Really interesting post--thanks for writing it.
I think there's a different line of argument, involving moral uncertainty and option value, that might also favor democracy promotion. The idea is that liberal democracies are best-suited to hosting the 'marketplaces of ideas' where it's likeliest that we'll eventually discover the right moral views (if such views exist at all).
For lots of reasons, we shouldn't be confident that we've already landed on the right moral views. Moreover, it'd be extremely bad for the longterm future if a big portion of humanity locked-in to extremely wrong moral views. So it's important to think about two questions: (1) How can we increase the odds that we eventually identify the right moral views? And (2) how can we decrease the odds that we permanently lock-in to the wrong moral views in the interim period?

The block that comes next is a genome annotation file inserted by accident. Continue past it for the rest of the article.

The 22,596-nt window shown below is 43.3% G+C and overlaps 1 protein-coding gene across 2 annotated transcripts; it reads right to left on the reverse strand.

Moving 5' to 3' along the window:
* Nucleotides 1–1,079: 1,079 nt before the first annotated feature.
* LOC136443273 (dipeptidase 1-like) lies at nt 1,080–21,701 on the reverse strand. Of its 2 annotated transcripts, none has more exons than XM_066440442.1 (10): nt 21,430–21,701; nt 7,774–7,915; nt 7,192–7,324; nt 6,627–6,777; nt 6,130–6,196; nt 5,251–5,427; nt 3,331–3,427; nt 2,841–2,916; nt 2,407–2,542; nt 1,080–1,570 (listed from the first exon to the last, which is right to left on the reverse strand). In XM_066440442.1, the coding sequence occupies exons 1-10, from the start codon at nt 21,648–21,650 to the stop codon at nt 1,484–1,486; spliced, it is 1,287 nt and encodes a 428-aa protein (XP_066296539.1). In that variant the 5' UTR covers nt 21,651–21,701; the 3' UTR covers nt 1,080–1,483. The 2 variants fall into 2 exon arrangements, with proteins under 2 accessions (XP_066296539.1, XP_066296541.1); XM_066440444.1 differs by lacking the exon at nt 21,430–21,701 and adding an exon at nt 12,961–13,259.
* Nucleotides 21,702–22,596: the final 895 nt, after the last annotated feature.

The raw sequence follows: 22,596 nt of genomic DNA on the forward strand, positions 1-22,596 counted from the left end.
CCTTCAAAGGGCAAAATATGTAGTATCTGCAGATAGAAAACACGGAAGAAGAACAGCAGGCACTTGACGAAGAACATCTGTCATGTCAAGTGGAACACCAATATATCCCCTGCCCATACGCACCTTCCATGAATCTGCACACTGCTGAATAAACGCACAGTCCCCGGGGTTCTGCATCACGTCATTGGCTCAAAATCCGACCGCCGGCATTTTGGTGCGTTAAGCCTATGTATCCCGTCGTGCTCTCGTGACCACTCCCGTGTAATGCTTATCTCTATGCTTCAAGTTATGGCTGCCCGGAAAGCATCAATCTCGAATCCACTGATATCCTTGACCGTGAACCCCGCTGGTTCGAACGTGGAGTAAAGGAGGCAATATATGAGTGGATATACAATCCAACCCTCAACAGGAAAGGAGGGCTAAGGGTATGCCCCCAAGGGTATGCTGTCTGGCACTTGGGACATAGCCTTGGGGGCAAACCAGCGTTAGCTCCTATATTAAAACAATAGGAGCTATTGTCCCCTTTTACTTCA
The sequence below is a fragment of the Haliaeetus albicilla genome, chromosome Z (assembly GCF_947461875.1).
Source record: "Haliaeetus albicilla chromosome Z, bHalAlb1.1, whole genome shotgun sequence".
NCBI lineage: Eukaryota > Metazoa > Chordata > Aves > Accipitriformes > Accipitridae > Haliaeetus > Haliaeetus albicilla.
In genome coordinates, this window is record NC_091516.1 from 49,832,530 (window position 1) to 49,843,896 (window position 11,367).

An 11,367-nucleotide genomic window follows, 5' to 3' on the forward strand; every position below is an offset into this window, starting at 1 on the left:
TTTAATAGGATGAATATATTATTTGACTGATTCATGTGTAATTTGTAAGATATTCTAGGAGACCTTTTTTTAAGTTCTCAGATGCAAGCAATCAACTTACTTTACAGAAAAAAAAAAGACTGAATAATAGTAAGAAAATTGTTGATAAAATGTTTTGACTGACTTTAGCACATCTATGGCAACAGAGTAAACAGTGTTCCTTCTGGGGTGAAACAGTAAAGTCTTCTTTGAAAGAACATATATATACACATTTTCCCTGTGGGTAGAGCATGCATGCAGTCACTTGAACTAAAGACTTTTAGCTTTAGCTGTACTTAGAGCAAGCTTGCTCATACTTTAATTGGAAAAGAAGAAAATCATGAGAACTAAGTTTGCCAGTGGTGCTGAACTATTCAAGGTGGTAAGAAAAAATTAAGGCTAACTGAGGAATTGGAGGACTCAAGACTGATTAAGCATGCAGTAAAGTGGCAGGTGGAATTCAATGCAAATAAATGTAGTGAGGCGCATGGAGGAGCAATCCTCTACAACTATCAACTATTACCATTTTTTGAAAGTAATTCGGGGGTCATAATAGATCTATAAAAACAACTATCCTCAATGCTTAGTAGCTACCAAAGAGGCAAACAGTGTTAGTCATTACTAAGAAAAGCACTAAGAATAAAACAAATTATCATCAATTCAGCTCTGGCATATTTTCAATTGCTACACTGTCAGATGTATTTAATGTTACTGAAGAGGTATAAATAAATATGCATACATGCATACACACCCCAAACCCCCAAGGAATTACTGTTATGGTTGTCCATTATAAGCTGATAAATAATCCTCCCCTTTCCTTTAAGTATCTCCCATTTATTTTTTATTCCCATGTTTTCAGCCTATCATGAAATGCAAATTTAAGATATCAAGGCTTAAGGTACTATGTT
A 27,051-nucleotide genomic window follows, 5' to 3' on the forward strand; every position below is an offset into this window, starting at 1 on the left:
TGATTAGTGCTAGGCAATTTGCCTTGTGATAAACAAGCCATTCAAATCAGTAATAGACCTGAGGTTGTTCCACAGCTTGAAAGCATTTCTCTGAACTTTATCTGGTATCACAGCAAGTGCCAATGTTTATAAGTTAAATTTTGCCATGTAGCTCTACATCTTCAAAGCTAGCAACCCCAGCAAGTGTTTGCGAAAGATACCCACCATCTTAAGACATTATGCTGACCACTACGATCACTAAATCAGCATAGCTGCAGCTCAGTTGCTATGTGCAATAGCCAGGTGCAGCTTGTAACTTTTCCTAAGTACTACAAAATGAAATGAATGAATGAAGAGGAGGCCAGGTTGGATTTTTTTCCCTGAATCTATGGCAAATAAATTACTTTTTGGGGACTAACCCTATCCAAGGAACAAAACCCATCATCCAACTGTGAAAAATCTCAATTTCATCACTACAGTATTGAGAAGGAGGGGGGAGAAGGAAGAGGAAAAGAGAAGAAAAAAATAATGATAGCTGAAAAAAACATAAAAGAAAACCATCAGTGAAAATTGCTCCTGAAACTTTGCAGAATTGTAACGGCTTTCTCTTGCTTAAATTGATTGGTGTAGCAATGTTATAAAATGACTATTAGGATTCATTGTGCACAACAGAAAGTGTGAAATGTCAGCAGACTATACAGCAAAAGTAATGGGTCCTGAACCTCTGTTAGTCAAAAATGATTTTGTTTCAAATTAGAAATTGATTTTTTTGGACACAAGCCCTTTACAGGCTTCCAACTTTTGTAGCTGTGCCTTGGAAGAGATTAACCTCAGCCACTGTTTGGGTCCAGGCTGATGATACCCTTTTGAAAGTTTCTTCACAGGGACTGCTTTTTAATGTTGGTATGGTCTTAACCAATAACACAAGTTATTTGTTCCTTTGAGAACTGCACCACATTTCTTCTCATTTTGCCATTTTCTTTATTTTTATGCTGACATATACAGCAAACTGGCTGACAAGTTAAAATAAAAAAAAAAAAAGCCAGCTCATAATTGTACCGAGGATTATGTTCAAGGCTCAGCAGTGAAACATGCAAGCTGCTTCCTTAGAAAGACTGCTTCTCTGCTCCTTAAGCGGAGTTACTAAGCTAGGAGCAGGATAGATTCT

With respect to (1): Liberal democracies protect freedom of inquiry and freedom of speech. These freedoms tend to promote the discovery of truth. So promoting liberal democracy will tend to promote the discovery of moral truths.
With respect to (2): Liberal democratic societies tend to allow for ideological pluralism--both in their formal laws and in their cultural norms. Pluralism works against the kind of conformity that could produce a dangerous ideological lock-in. So promoting liberal democracy might also help decrease the odds of a bad lock-in scenario. (Ideological pluralism might also generate a lot of option value by keeping our menu of possible moral views large.)
These arguments are only rough sketches, but, if fleshed out more carefully, I think they might also favor the position you advocate here.